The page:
INCLUSIVE EDUCATION

'I have a lot of friends. They help me study.' Yasmina, 10. Photo © UNICEF/Bangladesh
‘I have a lot of friends. They help me study.’ Yasmina, 10. Photo © UNICEF/Bangladesh

IN THE COMPLEX ROHINGYA CRISIS, EDUCATION CANNOT WAIT INVESTMENT SUPPORTED THROUGH UNICEF PROVIDES CHILDREN WITH DISABILITIES THE HOPE, FREEDOM AND OPPORTUNITY OF AN EDUCATION

Stories from the Field

Special Contribution by UNICEF Bangladesh

Yasmina is an enthusiastic 10-year-old Rohingya student. She’s different from other girls her age. Not just because she’s dealt with the horrors of fleeing her home in Myanmar and losing her father. And not just because she has an infectious smile and her eyes light up when you call her by name. Yasmina has special needs.

For girls like her, living in the Kutupalong Refugee Camp in Bangladesh, accessing quality education is difficult to say the least. Even harder is finding a qualified teacher that can help her overcome her special needs and find a place to be safe and thrive.

With the support of Education Cannot Wait’s US$3 million First Emergency Response Grant to UNICEF, there is new hope for Yasmina and hundreds more children like her.

OVERCOMING ADVERSITY

Yasmina, 10, is challenged by a speech impediment and learning disabilities. With financial support from Education Cannot Wait, she is now attending classes full time at the UNCEF/Plan Learning Center in Kutupalong. Photo © UNICEF/Bangladesh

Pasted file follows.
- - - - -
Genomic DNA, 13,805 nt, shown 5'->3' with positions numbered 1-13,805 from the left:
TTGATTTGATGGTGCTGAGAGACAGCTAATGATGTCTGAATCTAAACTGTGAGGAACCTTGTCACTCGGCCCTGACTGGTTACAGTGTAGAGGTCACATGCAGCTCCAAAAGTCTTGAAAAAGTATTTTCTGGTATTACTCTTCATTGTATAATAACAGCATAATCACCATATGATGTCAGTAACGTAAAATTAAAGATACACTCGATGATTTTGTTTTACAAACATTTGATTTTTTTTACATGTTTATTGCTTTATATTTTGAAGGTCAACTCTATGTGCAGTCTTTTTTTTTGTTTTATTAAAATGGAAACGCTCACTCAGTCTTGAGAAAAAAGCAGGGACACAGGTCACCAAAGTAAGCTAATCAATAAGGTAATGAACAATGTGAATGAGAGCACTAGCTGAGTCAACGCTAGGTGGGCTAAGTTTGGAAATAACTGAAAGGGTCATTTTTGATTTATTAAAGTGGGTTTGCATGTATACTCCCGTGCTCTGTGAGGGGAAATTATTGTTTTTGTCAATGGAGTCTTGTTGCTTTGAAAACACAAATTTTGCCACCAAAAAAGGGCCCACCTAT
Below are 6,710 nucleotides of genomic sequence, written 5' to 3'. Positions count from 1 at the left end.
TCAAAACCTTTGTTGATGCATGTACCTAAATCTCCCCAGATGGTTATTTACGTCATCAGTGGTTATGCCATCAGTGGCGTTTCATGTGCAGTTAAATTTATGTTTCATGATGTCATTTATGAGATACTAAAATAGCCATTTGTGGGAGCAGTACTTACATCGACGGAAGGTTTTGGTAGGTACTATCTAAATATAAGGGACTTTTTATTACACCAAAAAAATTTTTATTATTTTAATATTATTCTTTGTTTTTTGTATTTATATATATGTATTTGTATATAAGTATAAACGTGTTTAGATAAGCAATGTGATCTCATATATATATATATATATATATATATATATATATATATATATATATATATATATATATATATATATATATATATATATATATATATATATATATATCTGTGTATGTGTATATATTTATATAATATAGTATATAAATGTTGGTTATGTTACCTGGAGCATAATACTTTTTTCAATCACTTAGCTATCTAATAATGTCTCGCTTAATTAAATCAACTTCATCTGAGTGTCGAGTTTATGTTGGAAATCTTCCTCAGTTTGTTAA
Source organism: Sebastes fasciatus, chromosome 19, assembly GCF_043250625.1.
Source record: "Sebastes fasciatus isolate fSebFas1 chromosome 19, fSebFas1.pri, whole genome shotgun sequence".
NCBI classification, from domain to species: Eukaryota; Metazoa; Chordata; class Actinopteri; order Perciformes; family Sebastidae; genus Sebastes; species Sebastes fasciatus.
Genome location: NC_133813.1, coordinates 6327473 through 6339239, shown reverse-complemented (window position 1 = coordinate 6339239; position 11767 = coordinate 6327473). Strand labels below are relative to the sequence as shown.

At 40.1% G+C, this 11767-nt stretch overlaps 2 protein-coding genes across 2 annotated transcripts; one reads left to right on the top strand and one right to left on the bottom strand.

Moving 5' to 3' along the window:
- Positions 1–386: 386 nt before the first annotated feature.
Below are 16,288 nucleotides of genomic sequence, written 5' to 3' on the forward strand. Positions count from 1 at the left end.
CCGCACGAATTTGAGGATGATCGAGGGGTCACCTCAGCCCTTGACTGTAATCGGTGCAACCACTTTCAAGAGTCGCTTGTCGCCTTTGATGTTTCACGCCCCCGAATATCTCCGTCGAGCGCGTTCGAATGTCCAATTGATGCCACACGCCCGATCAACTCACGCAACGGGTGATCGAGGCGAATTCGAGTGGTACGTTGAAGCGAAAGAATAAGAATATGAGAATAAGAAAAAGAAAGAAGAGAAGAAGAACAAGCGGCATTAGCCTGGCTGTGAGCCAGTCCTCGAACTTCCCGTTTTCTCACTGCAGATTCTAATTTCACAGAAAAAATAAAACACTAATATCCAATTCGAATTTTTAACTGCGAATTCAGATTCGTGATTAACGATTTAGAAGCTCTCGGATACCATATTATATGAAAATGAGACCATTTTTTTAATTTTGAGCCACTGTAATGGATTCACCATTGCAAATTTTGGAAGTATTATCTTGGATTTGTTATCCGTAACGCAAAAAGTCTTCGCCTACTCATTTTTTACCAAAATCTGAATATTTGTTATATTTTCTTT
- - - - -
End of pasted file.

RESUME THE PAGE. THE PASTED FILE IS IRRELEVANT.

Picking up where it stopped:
Yasmina is challenged by a speech impediment and learning disabilities. With financial support from Education Cannot Wait, she is now attending classes full time at the UNICEF/Plan Learning Center in Kutupalong. Photo © UNICEF/Bangladesh

Yasmina’s positive demeanor belies the tragedy her family dealt with in Myanmar. Her father was killed in the violence, and her family was forced to abandon their home and seek safety in Bangladesh.

Her mother, Abia Hatan, now takes care of Yasmina and her three siblings in their small shelter in the Kutupalong refugee camp.

Yasmina faces additional challenges in the classroom because she has learning difficulties, physical disabilities and a severe speech impediment. The brave young girl started back to school last year at her nearest learning centre. But she wasn’t attending regularly. In December 2018, with financial support from the Education Cannot Wait First Emergency Response, UNICEF and partners launched a major education drive through the “Back to Learning” campaign. Thousands of community mobilizers encouraged parents and caregivers to send their children to learning centres to receive an education through the new improved structured-learning programme.

The community mobilizers worked closely with parents, teachers and local leaders to encourage students who had dropped out or were not attending regularly to return to the classroom for enhanced learning opportunities.